“Please boss, don't put that thing over my face, don't put me in the dark. I's afraid of the dark.”
Here are ten fascinating facts about The Green Mile movie that you may not have known.
The Green Mile is a wonderful adaptation of Stephen King’s Green Mile novel that was first published in six low-priced paperback volumes in 1996.
The 1999 film version of The Green Mile starred Tom Hanks as Paul Edgecomb, the senior prison officer on Cold Mountain Penitentiary’s death row, and it features a remarkable performance by the late Michael Clarke Duncan, playing the gifted, but mentally challenged John Coffey who has been wrongly sentenced to death for the murder of two young children that he didn’t kill.
The Green Mile movie is not for the feint hearted, but it is for people who have a heart. It raises some serious questions about the validity of the death penalty, in any country, and it can make even the toughest of men cry. Here are ten facts about The Green Mile movie that you may not have known.
1. Bruce Willis helped get Michael Clarke Duncan the partThe character of John Coffey is a complex one. It called for a man of imposing stature, but also a man who could portray sensitivity and gentleness. It was Bruce Willis, who suggested that his friend and co-star star of Armageddon could pull it off, and he was right! When Willis heard about the search for an actor to play the role of John Coffey in The Green Mile, he contacted director Frank Darabont and put Michael Clarke Duncan’s name forward.
2. Stephen King Tried out Old Sparky, but Tom Hanks would notStephen King visited the set of The Green Mile and he let director Frank Darabont strap him into the electric chair. Tom Hanks, however, refused the offer as he wanted to say in character and he didn’t think that it would be right for Paul Edgecomb to sit in Old Sparky.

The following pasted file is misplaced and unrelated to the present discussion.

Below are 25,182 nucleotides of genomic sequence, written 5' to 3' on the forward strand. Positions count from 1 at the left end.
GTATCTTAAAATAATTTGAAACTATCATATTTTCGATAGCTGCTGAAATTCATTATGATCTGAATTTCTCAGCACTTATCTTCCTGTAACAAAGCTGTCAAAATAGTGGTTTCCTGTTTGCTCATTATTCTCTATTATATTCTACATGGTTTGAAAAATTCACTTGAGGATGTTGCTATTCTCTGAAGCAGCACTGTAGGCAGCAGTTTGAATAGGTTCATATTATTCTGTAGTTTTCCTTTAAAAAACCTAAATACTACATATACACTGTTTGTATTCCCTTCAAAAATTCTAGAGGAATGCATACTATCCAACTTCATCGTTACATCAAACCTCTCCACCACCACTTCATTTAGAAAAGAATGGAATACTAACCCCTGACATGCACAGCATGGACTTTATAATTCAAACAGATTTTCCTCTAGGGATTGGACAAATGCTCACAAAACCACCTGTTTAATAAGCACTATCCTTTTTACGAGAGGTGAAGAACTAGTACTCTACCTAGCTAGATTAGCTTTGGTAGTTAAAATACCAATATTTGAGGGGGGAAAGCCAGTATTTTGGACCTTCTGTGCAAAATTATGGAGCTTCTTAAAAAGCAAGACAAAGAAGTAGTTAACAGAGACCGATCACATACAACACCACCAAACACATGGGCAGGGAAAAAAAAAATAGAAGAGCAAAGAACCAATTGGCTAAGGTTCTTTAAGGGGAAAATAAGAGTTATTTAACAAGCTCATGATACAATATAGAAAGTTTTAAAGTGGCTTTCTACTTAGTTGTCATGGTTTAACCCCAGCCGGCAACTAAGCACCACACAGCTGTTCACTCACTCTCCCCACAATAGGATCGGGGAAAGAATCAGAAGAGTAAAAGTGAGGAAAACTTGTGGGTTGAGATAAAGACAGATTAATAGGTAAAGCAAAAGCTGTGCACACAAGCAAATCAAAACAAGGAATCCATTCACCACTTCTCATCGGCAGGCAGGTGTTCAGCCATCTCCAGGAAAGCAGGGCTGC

There were fifteen different mice that played the part of Mr Jingles, the adopted pet of inmate Eduard Delacroix, and the mice had their own set chair. More often than not though, in the scenes where Mr Jingles appears the actors are looking at laser light that was pointed at the ground and the image of the mouse was added in later.
4. Michael Clarke Duncan stopped working out to prepare for the role of John CoffeyTo make himself look more like a man from the 1930s would look, Michael Clarke Duncan stopped lifting weights during the filming of The Green Mile. Other actors also changed their appearance in the movie, including Bonnie Hunt, who played the part of Jan Edgecomb, who gained 15 pounds. Tom Hanks also put on weight for the film.
In The Green Mile film, John Coffey towers over Brutus "Brutal" Howell, played by David Morse and Paul Edgecomb, played by Tom Hanks, but while Michael Clarke Duncan was an imposing figure at 6’ 5”, he was actually only slightly taller than his co-stars. Clever camera angles and other tricks were used to make Michael Clarke Duncan look so tall. The electric chair that he meets his end in, for example, was physically smaller than the chair that the other actors sat in.
6. Why Tom Hanks didn’t play his older self in The Green MileIn Stephen King’s The Green Mile, the story Paul Edgecomb and his experiences on death row are narrated by a much older Paul in 1999. The plan was to use makeup to make Tom Hanks look older for the opening and closing scenes of The Green Mile, but the makeup artists couldn’t do a convincing enough job of ageing Hanks, so they called in Dabbs Greer to play the old Paul Edgecomb instead.
7. Stephen King approved of the castingStephen King has said that he told Frank Darabont that Tom Hanks was exactly whom King had envisioned playing the role of Paul Edgecomb in the Green Mile. King also told Michael Clarke Duncan that he thought the actor looked exactly what King had imagined John Coffey to look like.
The scene where Tom Hanks brushes his shoulder after Mr Jingles had perched on it wasn’t planned; Mr Jingles really did poop on Tome Hanks’ shoulder. Mr Jingles also relieved himself a few times on Tom Hanks’ hand when the actor held the mouse in his palm.